Let's say you're a rapper. Not a very good rapper, but a rapper in Portland who's featured in two videos rapping about prostitution and how you're such a great pimp. You post them online. Then, you're indicted on real-life charges of pimping, with multiple women testifying that you forced them into prostitution. Can those YouTube rap videos be used against you in court?

Today, the state appeals court made a decision on just that question. The case (pdf) revolves around Lashawn Mcintrye, who was charged with pimping out two Portland women. The alleged crimes are awful—beating young women, demanding they turn tricks, taking their money, and threatening to kill them if they reported anything to the police.

During the investigation, prosecutors discovered that Mcintyre is featured in two music videos posted on YouTube hanging out on a yacht and rapping about—what else?—pimping. The lyrics for these videos are so bad that they're worth posting here. The song in question "Pimp'n (All I Know)" may be the first and only song in history to equate sex trafficking with the Build-A-Bear workshop.

"Cause pimp'n is all I know about
Pimp'n is all I talk about
It's pimp'n, it's pimp'n, it's pimp'n
Pimp'n over here, pimp'n over there, pimp'n on a bitch, everywhere
The mall, the zoo, and the state fair
The car on the ground, and the plane in the air
Lions and tigers and pimps, oh yeah
Hoing ain't easy and life ain't fair
Your feet hurt bitch, I don't care
Get dressed, get ready, and do your hair
What do I look like, a sucker-ass square?
All my money, bitch, I don't share
I build-a-bitch, like build-a-bear."

These God-awful lyrics are not the ones delivered in the video by the defendant (those are below the cut), but the case is an interesting example of when a defendant's art can be used as evidence in court.

As the public defender on the appeals case, Zack Mazer, says, "What about Johnny Cash's "Folsom Prison Blues"? Does that mean Johnny Cash wants to go around shooting people in Reno? If you can't tell the intention, it's not the best evidence to use in a courtroom."

Usually, courts can only admit things as evidence if they're very specifically related to the crime in question. Mazer sums up: "We want to convict someone because of their conduct at a specific date and time, not because we don't like them or because of what they did on some other day. That's the fundamental rule in this case."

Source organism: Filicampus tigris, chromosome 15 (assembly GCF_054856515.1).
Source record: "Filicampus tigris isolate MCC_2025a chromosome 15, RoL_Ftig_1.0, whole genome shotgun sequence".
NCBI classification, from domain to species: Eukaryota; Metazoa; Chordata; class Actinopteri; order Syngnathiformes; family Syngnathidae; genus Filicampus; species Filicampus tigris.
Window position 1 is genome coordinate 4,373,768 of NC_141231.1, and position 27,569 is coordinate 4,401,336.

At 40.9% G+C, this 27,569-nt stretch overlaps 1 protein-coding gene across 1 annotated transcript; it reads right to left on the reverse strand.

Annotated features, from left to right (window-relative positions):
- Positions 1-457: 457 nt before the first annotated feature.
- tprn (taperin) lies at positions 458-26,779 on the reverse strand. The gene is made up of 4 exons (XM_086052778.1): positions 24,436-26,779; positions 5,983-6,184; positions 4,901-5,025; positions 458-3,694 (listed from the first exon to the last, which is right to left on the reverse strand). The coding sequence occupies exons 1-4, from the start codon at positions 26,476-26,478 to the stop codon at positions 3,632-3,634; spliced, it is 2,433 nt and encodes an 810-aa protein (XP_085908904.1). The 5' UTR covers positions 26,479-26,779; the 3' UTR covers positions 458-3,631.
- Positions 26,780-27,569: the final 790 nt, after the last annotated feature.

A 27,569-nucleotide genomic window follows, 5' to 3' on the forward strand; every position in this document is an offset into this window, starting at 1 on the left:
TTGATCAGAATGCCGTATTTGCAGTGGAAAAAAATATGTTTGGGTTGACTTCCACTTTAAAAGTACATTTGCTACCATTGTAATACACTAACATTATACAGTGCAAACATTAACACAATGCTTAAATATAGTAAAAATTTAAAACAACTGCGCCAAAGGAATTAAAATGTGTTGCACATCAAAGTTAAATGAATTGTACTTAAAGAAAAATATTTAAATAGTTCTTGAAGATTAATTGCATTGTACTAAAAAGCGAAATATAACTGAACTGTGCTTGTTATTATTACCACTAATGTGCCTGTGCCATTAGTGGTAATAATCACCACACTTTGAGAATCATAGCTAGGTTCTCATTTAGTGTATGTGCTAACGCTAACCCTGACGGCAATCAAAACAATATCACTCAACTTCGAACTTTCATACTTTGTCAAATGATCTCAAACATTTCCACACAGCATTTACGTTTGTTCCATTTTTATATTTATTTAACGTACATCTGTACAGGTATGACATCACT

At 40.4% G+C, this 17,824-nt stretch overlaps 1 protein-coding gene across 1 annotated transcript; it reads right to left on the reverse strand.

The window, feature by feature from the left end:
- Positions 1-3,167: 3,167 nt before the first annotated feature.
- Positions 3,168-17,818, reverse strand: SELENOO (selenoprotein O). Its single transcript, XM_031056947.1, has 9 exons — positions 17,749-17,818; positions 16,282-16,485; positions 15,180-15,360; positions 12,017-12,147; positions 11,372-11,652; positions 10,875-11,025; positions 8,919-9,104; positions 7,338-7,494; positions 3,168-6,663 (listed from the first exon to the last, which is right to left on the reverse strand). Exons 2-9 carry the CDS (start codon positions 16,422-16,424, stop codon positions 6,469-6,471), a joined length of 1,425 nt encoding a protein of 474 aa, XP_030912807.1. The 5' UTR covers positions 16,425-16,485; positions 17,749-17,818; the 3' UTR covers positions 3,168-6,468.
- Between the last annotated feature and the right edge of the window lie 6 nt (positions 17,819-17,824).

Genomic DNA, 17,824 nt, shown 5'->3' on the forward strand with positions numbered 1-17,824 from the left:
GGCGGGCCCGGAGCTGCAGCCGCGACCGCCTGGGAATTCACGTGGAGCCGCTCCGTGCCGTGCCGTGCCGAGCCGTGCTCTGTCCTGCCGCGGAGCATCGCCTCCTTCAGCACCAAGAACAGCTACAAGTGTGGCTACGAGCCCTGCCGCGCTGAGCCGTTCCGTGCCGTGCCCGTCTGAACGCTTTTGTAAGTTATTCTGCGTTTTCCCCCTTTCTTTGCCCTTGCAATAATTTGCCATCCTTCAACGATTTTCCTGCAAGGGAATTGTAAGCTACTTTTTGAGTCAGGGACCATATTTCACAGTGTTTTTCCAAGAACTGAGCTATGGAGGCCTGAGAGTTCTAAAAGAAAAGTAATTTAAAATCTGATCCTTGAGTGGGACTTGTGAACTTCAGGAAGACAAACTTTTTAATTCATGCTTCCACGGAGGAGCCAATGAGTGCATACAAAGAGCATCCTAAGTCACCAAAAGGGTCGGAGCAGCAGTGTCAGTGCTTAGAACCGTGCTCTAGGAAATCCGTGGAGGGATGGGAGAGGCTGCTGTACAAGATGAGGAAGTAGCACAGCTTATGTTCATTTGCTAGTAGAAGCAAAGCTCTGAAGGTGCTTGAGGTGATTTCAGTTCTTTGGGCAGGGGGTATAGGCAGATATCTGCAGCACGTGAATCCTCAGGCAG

The line between art and evidence here is a shaky one and it's relevant to all sorts of cases. In order to get the terrible rap videos in as evidence, the state would need to show that the songs show the defendant's motive to commit the specific crimes he's accused of. Here are the lines Mcintyre raps in the songs:

"'This isn't the fucking Villa ni**er. This is what it mother fucking do, ni**er. Mac Shawn, understand it bitches. Don't fuck with me. I want all the dough, I want all the shit. We're doing some moving, bitch.'"

"'We want all the shit. * * * Trying to knock your bitch, I'm going to knock your bitch, ni**er.'"

"'We're out here, bitch. I'm fitting to take that bitch, ni**er. You better hide her, ni**er."

And the state's argument:

"In those videos, defendant and others hold themselves out as pimps, declare their reasons for engaging in the prostitution trade, and generally extol the virtues of pimping. Defendant makes several specific statements in the videos about his reason for engaging in the prostitution trade (to make money) and some of his tactics as a pimp (that he steals prostitutes from other pimps). The videos are relevant to show defendant's intent to promote prostitution."

The appeals court determined that the videos were not relevant because they don't prove he had any involvement in prostitution. He raps about the reasons for being a pimp and tactics that pimps use in general terms, but doesn't provide specific enough details to show that he actually engaged in those behaviors.

Whether or not Mcintyre will actually be convicted of pimping remains to be seen—the trial has been on hold until the question of admitting these videos was settled. But this decision adds another case to a docket that protects people who make art—even terrible art—from being convicted of crimes based on the content that art.